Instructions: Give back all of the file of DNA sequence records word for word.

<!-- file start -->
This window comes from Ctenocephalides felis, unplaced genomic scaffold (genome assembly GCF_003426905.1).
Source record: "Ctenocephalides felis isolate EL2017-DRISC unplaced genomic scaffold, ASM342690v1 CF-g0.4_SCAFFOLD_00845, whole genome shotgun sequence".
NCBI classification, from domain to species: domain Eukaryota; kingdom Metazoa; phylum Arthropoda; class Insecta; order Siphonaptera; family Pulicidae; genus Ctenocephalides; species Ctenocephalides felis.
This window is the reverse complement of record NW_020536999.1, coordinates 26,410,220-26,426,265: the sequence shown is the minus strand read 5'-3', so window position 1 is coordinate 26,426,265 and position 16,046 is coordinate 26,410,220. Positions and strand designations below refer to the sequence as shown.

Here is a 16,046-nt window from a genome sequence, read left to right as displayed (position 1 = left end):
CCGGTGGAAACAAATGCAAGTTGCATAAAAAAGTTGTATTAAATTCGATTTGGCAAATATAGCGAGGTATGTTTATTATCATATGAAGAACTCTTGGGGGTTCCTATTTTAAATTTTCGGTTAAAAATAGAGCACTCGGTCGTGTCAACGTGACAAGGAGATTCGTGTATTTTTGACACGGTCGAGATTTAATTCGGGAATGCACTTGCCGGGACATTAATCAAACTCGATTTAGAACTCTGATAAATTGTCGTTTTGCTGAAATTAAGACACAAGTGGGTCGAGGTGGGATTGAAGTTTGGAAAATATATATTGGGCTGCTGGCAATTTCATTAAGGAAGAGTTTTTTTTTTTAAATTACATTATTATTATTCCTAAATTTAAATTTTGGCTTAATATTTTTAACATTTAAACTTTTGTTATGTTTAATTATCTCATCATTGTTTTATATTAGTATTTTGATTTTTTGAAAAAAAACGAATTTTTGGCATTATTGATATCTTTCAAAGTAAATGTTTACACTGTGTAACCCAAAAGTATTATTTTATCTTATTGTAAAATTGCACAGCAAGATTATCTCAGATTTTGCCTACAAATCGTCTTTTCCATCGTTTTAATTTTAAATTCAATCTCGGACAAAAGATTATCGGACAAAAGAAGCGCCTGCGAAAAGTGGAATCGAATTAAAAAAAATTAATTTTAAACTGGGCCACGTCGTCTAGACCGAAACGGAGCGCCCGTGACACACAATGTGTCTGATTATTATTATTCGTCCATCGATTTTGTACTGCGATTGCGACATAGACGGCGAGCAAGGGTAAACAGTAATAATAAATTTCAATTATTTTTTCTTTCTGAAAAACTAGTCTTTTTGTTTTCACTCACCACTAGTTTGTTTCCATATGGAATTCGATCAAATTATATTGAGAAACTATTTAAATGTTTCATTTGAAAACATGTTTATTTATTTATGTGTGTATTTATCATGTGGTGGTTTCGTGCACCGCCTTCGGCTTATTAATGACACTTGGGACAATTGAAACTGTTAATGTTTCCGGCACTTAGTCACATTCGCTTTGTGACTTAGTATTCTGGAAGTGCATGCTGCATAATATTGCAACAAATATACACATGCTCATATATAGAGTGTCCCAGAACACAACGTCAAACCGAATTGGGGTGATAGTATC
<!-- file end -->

This window comes from Ctenocephalides felis, unplaced genomic scaffold (genome assembly GCF_003426905.1).
Source record: "Ctenocephalides felis isolate EL2017-DRISC unplaced genomic scaffold, ASM342690v1 CF-g0.4_SCAFFOLD_00845, whole genome shotgun sequence".
NCBI classification, from domain to species: domain Eukaryota; kingdom Metazoa; phylum Arthropoda; class Insecta; order Siphonaptera; family Pulicidae; genus Ctenocephalides; species Ctenocephalides felis.
This window is the reverse complement of record NW_020536999.1, coordinates 26,410,220-26,426,265: the sequence shown is the minus strand read 5'-3', so window position 1 is coordinate 26,426,265 and position 16,046 is coordinate 26,410,220. Positions and strand designations below refer to the sequence as shown.

Here is a 16,046-nt window from a genome sequence, read left to right as displayed (position 1 = left end):
CCGGTGGAAACAAATGCAAGTTGCATAAAAAAGTTGTATTAAATTCGATTTGGCAAATATAGCGAGGTATGTTTATTATCATATGAAGAACTCTTGGGGGTTCCTATTTTAAATTTTCGGTTAAAAATAGAGCACTCGGTCGTGTCAACGTGACAAGGAGATTCGTGTATTTTTGACACGGTCGAGATTTAATTCGGGAATGCACTTGCCGGGACATTAATCAAACTCGATTTAGAACTCTGATAAATTGTCGTTTTGCTGAAATTAAGACACAAGTGGGTCGAGGTGGGATTGAAGTTTGGAAAATATATATTGGGCTGCTGGCAATTTCATTAAGGAAGAGTTTTTTTTTTTAAATTACATTATTATTATTCCTAAATTTAAATTTTGGCTTAATATTTTTAACATTTAAACTTTTGTTATGTTTAATTATCTCATCATTGTTTTATATTAGTATTTTGATTTTTTGAAAAAAAACGAATTTTTGGCATTATTGATATCTTTCAAAGTAAATGTTTACACTGTGTAACCCAAAAGTATTATTTTATCTTATTGTAAAATTGCACAGCAAGATTATCTCAGATTTTGCCTACAAATCGTCTTTTCCATCGTTTTAATTTTAAATTCAATCTCGGACAAAAGATTATCGGACAAAAGAAGCGCCTGCGAAAAGTGGAATCGAATTAAAAAAAATTAATTTTAAACTGGGCCACGTCGTCTAGACCGAAACGGAGCGCCCGTGACACACAATGTGTCTGATTATTATTATTCGTCCATCGATTTTGTACTGCGATTGCGACATAGACGGCGAGCAAGGGTAAACAGTAATAATAAATTTCAATTATTTTTTCTTTCTGAAAAACTAGTCTTTTTGTTTTCACTCACCACTAGTTTGTTTCCATATGGAATTCGATCAAATTATATTGAGAAACTATTTAAATGTTTCATTTGAAAACATGTTTATTTATTTATGTGTGTATTTATCATGTGGTGGTTTCGTGCACCGCCTTCGGCTTATTAATGACACTTGGGACAATTGAAACTGTTAATGTTTCCGGCACTTAGTCACATTCGCTTTGTGACTTAGTATTCTGGAAGTGCATGCTGCATAATATTGCAACAAATATACACATGCTCATATATAGAGTGTCCCAGAACACAACGTCAAACCGAATTGGGGTGATAGTATC